During viral infection, dendritic cells (DCs) capture infected cells and present viral Ags to CD8+ T cells. However, activated DCs might potentially present cell-associated Ags derived from captured dead cells. In this study, we find that human DCs that captured dead cells containing the TLR3 agonist poly(I:C) produced cytokines and underwent maturation, but failed to elicit autologous CD8+ T cell responses against Ags of dead cells. Accordingly, DCs that captured dead cells containing poly(I:C), or influenza virus, are unable to activate CD8+ T cell clones specific to cell-associated Ags of captured dead cells. CD4+ T cells are expanded with DCs that have captured poly(I:C)-containing dead cells, indicating the inhibition is specific for MHC class I-restricted cross-presentation. Furthermore, these DCs can expand naive allogeneic CD8+ T cells. Finally, soluble or targeted Ag is presented when coloaded onto DCs that have captured poly(I:C)-containing dead cells, indicating the inhibition is specific for dead cell cargo that is accompanied by viral or poly(I:C) stimulus. Thus, DCs have a mechanism that prevents MHC class I-restricted cross-presentation of cell-associated Ag when they have captured dead infected cells.
Dendritic cells (DCs)3 have the ability to present exogenous Ags via MHC class I in a process called cross-presentation (1, 2, 3). This mechanism is thought to be particularly important for the generation of CD8+ cytotoxic T lymphocyte (CTL) responses against certain viruses that do not infect DCs, or against tumors (4, 5). In the context of viral infection, DCs can capture dead infected cells, cross-present viral Ag derived from infected dead cells, and prime virus-specific CTLs. However, DCs that capture dying cells might also cross-present cell-associated Ags of dead cells leading to generation of autoreactive T cells.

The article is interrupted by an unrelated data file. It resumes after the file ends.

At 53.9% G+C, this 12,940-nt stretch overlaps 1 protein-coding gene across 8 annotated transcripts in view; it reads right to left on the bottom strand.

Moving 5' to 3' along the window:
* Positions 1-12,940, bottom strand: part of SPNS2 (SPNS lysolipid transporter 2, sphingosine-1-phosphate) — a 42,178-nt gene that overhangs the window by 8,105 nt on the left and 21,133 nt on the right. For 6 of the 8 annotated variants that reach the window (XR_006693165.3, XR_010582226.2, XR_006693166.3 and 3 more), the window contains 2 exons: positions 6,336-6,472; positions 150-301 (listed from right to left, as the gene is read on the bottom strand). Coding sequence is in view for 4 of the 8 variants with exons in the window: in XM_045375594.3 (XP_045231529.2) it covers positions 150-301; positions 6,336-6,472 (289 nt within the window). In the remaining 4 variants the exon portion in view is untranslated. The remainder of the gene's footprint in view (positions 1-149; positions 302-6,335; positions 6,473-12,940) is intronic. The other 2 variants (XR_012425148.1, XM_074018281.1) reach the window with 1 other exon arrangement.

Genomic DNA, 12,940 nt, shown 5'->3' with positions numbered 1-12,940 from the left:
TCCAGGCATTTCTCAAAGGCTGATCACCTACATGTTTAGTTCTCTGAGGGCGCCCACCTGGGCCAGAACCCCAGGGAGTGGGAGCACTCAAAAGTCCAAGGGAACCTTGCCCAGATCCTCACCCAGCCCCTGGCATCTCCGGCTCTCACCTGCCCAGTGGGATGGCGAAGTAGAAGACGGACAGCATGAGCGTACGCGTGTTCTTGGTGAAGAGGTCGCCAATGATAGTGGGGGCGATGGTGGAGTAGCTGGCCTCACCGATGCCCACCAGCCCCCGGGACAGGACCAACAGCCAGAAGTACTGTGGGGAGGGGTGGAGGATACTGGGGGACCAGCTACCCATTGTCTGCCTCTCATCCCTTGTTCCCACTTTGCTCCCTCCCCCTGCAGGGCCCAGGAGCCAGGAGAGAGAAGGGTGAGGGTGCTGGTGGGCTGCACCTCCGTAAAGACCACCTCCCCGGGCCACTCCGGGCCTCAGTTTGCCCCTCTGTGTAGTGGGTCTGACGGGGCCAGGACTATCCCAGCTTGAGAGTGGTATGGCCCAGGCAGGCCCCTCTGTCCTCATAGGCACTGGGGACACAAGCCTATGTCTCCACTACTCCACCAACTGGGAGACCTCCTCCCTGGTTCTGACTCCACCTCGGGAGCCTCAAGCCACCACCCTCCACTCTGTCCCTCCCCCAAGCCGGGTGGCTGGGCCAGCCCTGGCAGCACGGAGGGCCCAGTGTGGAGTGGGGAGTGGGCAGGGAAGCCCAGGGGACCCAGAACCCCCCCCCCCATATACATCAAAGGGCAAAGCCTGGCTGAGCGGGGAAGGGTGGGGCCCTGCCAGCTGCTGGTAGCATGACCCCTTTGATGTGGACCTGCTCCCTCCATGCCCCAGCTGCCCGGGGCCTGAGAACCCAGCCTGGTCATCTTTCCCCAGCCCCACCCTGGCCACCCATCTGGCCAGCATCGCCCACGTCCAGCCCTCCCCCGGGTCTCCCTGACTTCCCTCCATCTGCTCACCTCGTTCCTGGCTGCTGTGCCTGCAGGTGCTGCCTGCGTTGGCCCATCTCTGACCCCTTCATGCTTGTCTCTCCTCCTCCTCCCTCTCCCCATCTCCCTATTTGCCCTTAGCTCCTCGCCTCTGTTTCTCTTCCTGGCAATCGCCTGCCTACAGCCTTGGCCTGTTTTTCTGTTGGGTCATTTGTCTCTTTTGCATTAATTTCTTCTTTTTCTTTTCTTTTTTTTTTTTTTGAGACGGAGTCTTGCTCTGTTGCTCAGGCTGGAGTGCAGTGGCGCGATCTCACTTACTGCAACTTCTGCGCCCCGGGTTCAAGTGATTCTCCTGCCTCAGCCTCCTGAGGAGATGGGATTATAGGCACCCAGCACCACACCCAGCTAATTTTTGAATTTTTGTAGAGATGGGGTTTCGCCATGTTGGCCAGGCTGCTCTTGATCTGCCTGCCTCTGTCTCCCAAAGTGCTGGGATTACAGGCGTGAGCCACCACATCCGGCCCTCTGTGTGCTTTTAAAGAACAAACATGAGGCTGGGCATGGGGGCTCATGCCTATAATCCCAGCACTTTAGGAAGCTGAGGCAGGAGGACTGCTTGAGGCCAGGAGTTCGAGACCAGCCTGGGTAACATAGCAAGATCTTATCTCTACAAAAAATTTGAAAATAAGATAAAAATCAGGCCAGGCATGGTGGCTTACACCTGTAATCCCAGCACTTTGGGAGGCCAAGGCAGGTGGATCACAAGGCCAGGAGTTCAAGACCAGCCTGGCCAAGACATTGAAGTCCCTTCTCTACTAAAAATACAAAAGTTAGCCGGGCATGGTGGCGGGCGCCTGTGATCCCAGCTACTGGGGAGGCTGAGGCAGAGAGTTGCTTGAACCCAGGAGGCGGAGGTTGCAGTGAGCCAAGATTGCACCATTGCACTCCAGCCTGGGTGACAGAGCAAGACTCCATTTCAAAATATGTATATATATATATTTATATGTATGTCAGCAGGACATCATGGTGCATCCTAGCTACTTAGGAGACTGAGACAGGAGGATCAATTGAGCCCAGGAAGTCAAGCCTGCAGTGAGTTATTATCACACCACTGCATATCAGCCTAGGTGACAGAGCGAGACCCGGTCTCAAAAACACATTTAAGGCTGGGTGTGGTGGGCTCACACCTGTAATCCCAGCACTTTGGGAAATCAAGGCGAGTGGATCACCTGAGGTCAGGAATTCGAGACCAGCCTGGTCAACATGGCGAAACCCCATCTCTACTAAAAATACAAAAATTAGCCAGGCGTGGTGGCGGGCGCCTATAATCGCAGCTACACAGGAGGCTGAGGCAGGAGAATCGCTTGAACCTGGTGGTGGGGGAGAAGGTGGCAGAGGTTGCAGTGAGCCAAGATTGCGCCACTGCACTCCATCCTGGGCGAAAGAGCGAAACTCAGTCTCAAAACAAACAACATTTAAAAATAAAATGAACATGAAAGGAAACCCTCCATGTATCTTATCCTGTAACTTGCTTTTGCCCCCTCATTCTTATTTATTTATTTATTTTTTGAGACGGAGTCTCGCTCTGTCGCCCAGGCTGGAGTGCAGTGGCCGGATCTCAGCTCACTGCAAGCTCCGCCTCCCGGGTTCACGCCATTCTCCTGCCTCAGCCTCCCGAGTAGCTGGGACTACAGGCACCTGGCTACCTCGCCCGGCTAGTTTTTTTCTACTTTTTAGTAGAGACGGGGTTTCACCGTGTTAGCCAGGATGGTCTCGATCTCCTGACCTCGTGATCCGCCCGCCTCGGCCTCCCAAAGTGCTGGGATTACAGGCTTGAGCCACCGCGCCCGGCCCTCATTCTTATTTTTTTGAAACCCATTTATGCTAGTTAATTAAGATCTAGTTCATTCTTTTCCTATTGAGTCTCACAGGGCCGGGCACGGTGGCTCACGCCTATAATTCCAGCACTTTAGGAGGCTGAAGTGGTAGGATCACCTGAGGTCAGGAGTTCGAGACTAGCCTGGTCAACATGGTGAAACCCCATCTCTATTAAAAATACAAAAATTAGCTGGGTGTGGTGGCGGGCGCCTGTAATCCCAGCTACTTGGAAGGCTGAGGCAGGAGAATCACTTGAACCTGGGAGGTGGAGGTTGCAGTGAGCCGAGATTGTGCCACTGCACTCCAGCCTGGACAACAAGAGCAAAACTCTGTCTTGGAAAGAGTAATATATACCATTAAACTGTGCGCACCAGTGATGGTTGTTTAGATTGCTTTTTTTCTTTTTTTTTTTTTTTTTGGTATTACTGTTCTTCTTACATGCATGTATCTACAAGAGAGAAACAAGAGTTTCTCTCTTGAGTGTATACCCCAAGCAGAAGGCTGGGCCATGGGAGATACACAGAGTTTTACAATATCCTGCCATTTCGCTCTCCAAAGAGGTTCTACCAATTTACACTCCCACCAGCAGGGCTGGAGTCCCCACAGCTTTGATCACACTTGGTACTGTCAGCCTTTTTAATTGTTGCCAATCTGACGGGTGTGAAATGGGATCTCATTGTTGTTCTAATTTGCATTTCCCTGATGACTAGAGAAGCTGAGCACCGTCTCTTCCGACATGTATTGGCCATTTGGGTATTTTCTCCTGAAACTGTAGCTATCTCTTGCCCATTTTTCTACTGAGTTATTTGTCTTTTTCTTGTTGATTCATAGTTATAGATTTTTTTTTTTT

Conceivably, DCs regulate activation of cell-associated Ag-specific T cells both through induction of T cell tolerance as well as regulating presentation of cell-associated antigenic peptides on MHC class I and II. The first concept stems from studies on the role of DCs in the maintenance of peripheral tolerance. There, it has been demonstrated that immature DCs can present Ag in a tolerogenic fashion (6, 7, 8, 9). A hypothesis has been put forward that DCs induce peripheral tolerance to cellular Ags associated with dead noninfected cells generated during the normal tissue turnover (9, 10, 11). Consequently, the T cells have been tolerized in the steady-state, long before the DCs are called upon to initiate immunity to viral Ags. Such preemptive strategy would therefore lower the risk of activating autoreactive T cells. Inherent to this hypothesis is, however, an assumption that all and each of cell-associated Ags have been presented by DCs before the first viral infection of the host. Furthermore, new peptides might be generated from cell-associated Ags in the context of infection but not necessarily during the normal tissue turnover (12). Presentation of these peptides by DCs activated in the course of infection could lead to expansion of autoreactive T cells. Further studies demonstrated that activated DCs found a way to deal with the issue of Ags derived from captured dead cells by developing a capacity to activate and expand CD4+ regulatory T cells (9, 10, 11, 13). Thus, activated DCs could support regulatory T cells that have been generated specifically to prevent autoreactive response (9, 10, 11, 13). Nevertheless, this mechanism does not provide an explanation for how Ags presented by MHC class I are dealt with.